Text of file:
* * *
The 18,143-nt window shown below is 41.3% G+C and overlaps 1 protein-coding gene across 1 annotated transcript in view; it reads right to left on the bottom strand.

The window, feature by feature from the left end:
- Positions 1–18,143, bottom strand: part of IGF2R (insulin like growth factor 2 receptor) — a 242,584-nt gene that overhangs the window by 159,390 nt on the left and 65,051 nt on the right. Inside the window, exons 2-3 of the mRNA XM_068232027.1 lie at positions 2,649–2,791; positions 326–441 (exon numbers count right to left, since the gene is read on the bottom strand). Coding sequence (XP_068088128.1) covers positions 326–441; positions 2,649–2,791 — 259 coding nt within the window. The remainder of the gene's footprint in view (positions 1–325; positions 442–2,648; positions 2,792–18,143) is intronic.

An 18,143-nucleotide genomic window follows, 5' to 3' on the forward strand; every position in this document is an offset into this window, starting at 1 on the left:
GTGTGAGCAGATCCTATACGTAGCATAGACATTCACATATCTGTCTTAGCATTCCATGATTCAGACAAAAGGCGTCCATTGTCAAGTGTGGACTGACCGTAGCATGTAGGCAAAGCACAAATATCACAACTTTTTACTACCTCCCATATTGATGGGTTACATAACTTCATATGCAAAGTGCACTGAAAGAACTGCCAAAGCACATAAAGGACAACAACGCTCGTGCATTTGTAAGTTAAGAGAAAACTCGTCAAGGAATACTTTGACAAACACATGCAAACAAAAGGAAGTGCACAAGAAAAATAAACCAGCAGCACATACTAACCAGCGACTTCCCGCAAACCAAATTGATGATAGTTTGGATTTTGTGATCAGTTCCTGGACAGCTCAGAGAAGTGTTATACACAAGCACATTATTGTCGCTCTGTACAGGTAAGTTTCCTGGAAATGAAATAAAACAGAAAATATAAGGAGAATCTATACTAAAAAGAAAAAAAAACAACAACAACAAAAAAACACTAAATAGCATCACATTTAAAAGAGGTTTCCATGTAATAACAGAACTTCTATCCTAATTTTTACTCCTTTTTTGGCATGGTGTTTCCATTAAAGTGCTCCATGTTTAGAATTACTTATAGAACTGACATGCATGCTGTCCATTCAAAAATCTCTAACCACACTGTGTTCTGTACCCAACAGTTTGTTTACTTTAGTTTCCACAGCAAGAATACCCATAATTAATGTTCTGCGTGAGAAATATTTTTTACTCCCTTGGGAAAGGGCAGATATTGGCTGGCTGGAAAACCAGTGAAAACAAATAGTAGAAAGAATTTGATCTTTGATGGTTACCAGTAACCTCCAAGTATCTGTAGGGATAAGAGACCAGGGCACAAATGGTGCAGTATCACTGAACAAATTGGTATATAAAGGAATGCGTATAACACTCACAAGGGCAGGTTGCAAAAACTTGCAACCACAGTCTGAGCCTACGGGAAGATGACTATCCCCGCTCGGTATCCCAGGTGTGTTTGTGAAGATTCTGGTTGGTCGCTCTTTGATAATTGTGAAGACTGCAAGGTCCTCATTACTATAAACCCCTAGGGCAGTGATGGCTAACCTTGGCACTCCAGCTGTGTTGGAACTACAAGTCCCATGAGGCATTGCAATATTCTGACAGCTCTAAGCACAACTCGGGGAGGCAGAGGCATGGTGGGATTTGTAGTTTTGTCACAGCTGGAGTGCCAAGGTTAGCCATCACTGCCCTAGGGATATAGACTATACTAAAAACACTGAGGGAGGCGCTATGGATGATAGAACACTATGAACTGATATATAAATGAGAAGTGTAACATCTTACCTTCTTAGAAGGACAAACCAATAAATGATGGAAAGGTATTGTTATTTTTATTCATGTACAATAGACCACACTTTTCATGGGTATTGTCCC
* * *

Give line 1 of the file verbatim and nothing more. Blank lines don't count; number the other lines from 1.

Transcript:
The 18,143-nt window shown below is 41.3% G+C and overlaps 1 protein-coding gene across 1 annotated transcript in view; it reads right to left on the bottom strand.